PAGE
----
Thursday, November 13, 2014

Ecumenical Patriarch Bartholomew on the Compatibility of Science and Faith

In 2010 Cafebabel interviewed Ecumenical Patriarch Bartholomew on various contemporary topics (see here). Below is a question with the answer of His All Holiness having to do with the compatibility of science and faith:

Finally, are science and faith incompatible or simply have other recipients and content? Recently, Stephen Hawking has caused a stir with his statements that the universe could exist without the Creator. Do you regard such statements as meaningful? What is the answer of the Church?

I do not consider faith and science as opposed but rather as parallel roads. They are complementary because they lead to the same goal of Truth. You know, Einstein once said: “Science has no God, but scientists do have a God.”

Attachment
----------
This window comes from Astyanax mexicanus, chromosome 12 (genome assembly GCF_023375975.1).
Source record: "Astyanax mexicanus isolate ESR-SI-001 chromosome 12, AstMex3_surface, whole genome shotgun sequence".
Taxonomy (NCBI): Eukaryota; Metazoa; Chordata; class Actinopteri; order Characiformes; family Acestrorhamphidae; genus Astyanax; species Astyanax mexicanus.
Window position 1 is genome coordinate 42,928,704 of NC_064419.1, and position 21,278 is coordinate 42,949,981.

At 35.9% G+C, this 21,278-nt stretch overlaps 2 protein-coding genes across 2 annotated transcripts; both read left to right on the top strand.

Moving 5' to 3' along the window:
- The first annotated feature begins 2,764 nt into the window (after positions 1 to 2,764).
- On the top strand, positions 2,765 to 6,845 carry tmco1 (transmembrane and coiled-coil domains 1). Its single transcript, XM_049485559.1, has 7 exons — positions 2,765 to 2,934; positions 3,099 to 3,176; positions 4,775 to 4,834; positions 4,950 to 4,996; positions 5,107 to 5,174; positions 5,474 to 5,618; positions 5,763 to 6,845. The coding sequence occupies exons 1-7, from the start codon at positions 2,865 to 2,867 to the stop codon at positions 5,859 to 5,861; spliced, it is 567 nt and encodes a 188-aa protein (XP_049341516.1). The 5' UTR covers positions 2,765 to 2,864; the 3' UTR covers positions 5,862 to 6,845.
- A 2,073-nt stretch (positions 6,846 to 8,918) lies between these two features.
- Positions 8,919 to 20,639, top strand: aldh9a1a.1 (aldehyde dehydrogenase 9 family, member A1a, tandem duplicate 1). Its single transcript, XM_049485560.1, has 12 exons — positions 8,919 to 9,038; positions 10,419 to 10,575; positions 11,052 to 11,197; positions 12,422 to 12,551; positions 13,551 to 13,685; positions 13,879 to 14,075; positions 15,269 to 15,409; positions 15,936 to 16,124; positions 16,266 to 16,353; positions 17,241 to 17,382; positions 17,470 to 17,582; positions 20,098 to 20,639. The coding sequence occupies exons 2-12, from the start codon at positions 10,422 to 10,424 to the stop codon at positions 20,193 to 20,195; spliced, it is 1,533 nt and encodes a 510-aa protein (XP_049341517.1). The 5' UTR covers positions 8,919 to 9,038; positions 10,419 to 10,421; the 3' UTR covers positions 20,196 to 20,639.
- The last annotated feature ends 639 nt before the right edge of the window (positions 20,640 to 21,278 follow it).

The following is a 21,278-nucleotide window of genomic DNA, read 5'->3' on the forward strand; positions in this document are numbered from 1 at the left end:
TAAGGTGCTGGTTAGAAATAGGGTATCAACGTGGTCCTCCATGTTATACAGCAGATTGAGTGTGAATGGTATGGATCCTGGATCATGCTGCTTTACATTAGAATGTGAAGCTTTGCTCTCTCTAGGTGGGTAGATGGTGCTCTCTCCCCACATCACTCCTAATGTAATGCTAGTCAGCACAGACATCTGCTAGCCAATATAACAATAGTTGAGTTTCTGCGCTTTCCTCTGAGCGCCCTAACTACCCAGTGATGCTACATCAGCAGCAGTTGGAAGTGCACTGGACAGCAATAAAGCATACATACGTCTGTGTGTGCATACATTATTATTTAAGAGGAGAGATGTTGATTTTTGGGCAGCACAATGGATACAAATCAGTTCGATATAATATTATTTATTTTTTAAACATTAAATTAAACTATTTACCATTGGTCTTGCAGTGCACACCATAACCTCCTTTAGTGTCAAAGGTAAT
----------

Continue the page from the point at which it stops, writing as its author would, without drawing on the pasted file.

The Orthodox Church is not against science. Indeed, there is historical evidence that our bishops were among the most eminent scientists. Orthodox monasteries preserved ancient Greek manuscripts and made them known to the West. Saint Gregory Palamas studied the philosophy of Aristotle. Furthermore, our Church has a saint named Epistimi (which means “science” in Greek) and a saint Ypomoni (which means “patience”). We did not have any Galileo.

Statements like those of Stephen Hawking are respectable but not binding for anyone. But such statements are provocative and ultimately only divide people. Our approach is that all of the created universe that we see around us – the sky, the oceans, the plants – could not possibly have been generated by chance but in fact have a Creator. A few days ago, I took a stroll in the garden with friends. As I held a flower, I noticed how perfect and beautiful it was and how wisely it was crafted by thousands of smaller flowers that were a feast for the eyes to behold. This cannot have occurred at random.